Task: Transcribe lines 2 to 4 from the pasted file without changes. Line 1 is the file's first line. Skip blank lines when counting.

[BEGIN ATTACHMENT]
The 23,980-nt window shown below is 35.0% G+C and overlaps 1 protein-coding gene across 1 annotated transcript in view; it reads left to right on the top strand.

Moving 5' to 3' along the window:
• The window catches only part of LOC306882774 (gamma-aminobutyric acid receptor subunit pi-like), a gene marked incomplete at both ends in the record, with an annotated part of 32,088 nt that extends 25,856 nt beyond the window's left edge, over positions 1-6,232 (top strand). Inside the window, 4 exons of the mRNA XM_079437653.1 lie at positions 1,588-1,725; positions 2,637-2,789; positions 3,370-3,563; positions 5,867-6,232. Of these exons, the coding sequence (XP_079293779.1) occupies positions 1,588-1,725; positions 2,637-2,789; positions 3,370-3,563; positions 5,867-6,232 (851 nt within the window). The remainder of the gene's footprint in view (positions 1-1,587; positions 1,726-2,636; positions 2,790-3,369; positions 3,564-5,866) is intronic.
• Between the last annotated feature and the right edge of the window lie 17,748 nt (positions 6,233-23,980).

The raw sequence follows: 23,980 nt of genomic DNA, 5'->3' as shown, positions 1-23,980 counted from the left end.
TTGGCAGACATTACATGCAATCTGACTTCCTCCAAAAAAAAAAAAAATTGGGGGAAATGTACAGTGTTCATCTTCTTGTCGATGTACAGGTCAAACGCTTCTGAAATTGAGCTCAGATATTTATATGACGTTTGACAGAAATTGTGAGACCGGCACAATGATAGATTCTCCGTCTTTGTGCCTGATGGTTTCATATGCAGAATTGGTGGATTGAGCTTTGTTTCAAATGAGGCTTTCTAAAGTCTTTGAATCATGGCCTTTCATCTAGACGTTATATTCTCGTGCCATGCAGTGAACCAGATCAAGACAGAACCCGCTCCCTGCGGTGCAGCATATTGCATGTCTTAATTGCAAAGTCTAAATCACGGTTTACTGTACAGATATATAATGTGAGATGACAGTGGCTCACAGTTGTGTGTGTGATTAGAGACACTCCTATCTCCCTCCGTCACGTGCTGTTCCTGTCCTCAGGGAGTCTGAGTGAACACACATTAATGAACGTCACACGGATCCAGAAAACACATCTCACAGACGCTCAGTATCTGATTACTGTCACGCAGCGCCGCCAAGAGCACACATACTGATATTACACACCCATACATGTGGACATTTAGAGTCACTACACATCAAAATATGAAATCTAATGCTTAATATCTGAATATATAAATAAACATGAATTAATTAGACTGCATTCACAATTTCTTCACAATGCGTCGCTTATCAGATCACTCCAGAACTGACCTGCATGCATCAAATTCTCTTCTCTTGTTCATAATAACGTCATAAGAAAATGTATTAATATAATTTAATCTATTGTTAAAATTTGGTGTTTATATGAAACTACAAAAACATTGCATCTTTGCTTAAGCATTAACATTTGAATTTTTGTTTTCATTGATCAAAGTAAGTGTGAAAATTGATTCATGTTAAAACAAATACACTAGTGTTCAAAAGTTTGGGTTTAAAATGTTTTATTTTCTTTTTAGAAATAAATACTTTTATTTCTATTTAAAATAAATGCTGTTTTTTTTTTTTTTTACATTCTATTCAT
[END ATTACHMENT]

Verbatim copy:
Moving 5' to 3' along the window:
• The window catches only part of LOC306882774 (gamma-aminobutyric acid receptor subunit pi-like), a gene marked incomplete at both ends in the record, with an annotated part of 32,088 nt that extends 25,856 nt beyond the window's left edge, over positions 1-6,232 (top strand). Inside the window, 4 exons of the mRNA XM_079437653.1 lie at positions 1,588-1,725; positions 2,637-2,789; positions 3,370-3,563; positions 5,867-6,232. Of these exons, the coding sequence (XP_079293779.1) occupies positions 1,588-1,725; positions 2,637-2,789; positions 3,370-3,563; positions 5,867-6,232 (851 nt within the window). The remainder of the gene's footprint in view (positions 1-1,587; positions 1,726-2,636; positions 2,790-3,369; positions 3,564-5,866) is intronic.
• Between the last annotated feature and the right edge of the window lie 17,748 nt (positions 6,233-23,980).